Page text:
Baked to Perfection

As c-stores enhance their coffee and foodservice programs, operators look to fresh bakery to complete the package.

By Heather Henstock, Contributing Editor.

Convenience stores are investing heavily in store remodels and an experienced staff to create a bigger, better fresh foods program for customers. Too often they fall short in the bakery category, but a well-managed bakery program can drive a c-store’s fresh image and boost sales.

Bakery suppliers offer a broad variety of frozen dough products and better quality thaw-and-sell options, which can fit c-stores’ limited food production space and skilled staff. Area specialty wholesale bakeries or company commissaries also produce and deliver fresh product daily to stores.

Whatever the production choice, the key to profitable bakery is managing sales properly, delivering customers the freshest, highest-quality products possible and offering products that represent your c-stores’ brand.

For Jim Schutz, vice president of people assets at Open Pantry Food Marts of Wisconsin, better bakery products were a necessary part of the chain’s revamped Willow Creek Coffee program. The Pleasant Prairie, Wis.-based chain of 28 remodeled stores and upgraded its coffee selection to create a coffee-house feel.

“As a convenience store, we made a decision to become a coffee destination, so we really invested in it,” said Schutz. “We’re building the brand within the brand.”

The coffee area features 16- to 20-foot mahogany coffee counters with marble tops, brick back lays, recessed lighting and a prominent Willow Creek Coffee sign hanging above. The area also features oversized lumber chairs, Wi-fi centers and a fireplace where customers can sit with their coffee and pastry.

Open Pantry offers a variety of pastries, cinnamon buns, muffins and cookies, which are displayed in self-serve bakery cases at the coffee counter, along with a separate display dedicated to doughnuts. Bakery products are thaw-and-sell, and Schutz tested supplier products to find two primary vendors that offered the quality and variety he wanted for the Willow Creek brand.

“Coffee is kind of like wine in the sense that there’s food that pairs with it well. That’s the bakery and pastry program,” Schutz said. “It is vitally important to find products that pair well with upscale coffees. A good cup of coffee and a mediocre pastry just aren’t going to go well together.”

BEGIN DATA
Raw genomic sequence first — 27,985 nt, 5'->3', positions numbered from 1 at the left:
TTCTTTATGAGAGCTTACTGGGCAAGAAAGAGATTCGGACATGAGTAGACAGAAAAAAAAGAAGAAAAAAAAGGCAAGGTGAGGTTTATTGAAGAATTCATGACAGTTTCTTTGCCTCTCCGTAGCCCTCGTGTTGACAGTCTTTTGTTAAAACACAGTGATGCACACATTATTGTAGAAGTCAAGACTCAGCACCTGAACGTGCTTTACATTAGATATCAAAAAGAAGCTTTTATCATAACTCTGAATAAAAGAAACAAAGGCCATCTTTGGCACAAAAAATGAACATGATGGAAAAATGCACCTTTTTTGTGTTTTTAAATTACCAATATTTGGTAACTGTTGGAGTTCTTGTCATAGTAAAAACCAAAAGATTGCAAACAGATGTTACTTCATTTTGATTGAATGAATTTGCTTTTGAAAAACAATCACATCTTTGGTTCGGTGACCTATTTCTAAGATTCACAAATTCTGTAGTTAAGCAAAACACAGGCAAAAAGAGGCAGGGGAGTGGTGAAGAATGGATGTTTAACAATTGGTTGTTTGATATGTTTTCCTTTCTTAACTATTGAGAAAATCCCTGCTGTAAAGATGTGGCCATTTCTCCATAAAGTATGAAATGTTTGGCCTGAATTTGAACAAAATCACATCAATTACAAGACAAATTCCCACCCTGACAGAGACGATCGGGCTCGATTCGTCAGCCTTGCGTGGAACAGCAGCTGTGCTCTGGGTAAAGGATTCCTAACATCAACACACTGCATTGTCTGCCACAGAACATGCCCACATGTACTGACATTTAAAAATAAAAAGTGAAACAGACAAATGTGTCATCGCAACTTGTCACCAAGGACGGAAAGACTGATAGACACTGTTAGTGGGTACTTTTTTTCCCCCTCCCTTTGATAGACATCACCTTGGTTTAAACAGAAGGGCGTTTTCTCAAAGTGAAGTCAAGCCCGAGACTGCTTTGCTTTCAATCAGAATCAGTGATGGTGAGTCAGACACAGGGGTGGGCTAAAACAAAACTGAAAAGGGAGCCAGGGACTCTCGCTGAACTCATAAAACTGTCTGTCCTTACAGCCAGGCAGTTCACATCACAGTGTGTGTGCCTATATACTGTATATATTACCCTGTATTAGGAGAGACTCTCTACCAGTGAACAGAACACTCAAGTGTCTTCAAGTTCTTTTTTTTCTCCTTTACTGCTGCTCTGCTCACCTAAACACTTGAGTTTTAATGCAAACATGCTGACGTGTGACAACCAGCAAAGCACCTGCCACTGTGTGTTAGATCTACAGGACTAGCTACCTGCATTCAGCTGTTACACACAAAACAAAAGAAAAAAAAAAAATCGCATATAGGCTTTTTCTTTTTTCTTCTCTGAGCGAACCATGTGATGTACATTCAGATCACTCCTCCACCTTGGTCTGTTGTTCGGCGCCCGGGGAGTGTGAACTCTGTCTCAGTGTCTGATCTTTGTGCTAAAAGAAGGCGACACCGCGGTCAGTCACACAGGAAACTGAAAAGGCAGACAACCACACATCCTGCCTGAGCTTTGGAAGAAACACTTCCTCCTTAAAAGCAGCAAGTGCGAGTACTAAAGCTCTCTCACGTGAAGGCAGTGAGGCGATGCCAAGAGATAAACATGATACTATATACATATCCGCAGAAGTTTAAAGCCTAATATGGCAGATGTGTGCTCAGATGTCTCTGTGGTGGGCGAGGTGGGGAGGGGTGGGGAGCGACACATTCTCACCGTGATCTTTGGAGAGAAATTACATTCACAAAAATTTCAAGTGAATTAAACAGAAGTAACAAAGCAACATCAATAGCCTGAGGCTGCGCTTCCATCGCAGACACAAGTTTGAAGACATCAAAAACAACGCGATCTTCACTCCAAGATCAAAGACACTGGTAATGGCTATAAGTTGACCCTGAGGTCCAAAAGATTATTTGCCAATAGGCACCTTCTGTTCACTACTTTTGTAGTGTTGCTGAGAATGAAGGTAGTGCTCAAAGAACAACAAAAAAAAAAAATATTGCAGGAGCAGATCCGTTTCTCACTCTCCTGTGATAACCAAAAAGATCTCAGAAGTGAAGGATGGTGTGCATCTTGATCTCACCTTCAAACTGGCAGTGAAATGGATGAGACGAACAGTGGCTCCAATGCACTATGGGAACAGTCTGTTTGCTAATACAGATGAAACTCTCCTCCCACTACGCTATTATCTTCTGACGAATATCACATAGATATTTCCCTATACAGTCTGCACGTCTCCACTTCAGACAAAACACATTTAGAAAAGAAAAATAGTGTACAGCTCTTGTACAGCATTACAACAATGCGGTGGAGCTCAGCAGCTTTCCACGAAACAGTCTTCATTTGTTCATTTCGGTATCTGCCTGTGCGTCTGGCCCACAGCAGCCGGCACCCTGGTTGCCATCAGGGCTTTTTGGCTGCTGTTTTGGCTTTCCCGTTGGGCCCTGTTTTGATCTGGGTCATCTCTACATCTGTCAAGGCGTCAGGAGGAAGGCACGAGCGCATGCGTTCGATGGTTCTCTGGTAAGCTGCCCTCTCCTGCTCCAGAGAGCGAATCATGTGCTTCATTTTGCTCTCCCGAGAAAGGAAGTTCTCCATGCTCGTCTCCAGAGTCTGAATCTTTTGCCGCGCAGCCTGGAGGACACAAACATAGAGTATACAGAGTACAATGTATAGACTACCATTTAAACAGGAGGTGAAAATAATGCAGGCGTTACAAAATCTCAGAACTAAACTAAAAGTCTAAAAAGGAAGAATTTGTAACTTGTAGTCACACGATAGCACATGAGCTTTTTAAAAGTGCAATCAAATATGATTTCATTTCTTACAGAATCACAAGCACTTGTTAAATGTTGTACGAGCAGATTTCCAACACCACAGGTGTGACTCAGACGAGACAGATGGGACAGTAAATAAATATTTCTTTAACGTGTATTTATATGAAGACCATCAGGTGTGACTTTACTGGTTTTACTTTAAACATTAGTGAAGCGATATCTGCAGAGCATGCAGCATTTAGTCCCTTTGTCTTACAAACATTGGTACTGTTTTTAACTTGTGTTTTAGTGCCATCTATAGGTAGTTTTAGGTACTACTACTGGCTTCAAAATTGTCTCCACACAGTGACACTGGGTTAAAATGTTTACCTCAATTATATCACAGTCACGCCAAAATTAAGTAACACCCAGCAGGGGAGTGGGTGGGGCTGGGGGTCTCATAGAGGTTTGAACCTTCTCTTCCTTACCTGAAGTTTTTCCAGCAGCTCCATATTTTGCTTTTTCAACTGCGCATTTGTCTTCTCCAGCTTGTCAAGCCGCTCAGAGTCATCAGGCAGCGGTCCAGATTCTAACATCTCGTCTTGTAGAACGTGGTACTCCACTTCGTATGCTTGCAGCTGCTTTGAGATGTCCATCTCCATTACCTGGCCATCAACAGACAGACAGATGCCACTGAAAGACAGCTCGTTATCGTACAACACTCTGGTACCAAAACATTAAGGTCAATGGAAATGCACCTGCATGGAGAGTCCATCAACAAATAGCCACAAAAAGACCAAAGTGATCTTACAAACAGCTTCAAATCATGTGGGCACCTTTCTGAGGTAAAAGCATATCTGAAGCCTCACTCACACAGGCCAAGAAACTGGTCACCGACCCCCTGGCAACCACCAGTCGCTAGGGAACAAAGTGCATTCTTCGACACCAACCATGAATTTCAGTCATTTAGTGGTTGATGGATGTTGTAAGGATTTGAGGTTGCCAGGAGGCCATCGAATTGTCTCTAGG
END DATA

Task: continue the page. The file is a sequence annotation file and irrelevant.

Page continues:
Improved Product Consistency
To achieve quality fresh bakery products in its stores, Rutter’s Farm Stores bakes at the store level in 40 of its 56 stores. The Pennsylvania chain, known for its extensive foodservice offerings, began baking sub rolls from frozen dough nearly five years ago for its deli sandwich line. Store foodservice departments are equipped with convection ovens and a dedicated foodservice team to manage the restaurants, so in-store baking became a natural complement to Rutter’s food and coffee offerings. Along with five varieties of sub rolls, the c-stores bake ciabatta bread, cookies, muffins, Stromboli and recently added a new line of biscuits.

Jerry Weiner, Rutter’s vice president of foodservice, noted the quality and variety of frozen dough and freezer-to-oven bakery products available to c-stores has greatly improved. “In order to be able to drive that fresh food image, you have to have products you can execute consistently. That’s always been the rub for fresh baking,” Weiner said.

Rutter’s new biscuits, for example, come in frozen pucks that proof and bake at the same time. “It was a tough product to find. We needed one that stays moist and doesn’t crack and fall apart,” Weiner said. “Obviously most of our customers are eating while they are driving, which is not a user-friendly situation for a biscuit.”

Weiner found a freezer-to-oven biscuit with the right moisture level and also bakes well in a high-speed convection oven. The biscuits are used for Rutter’s breakfast sandwich line and sold individually.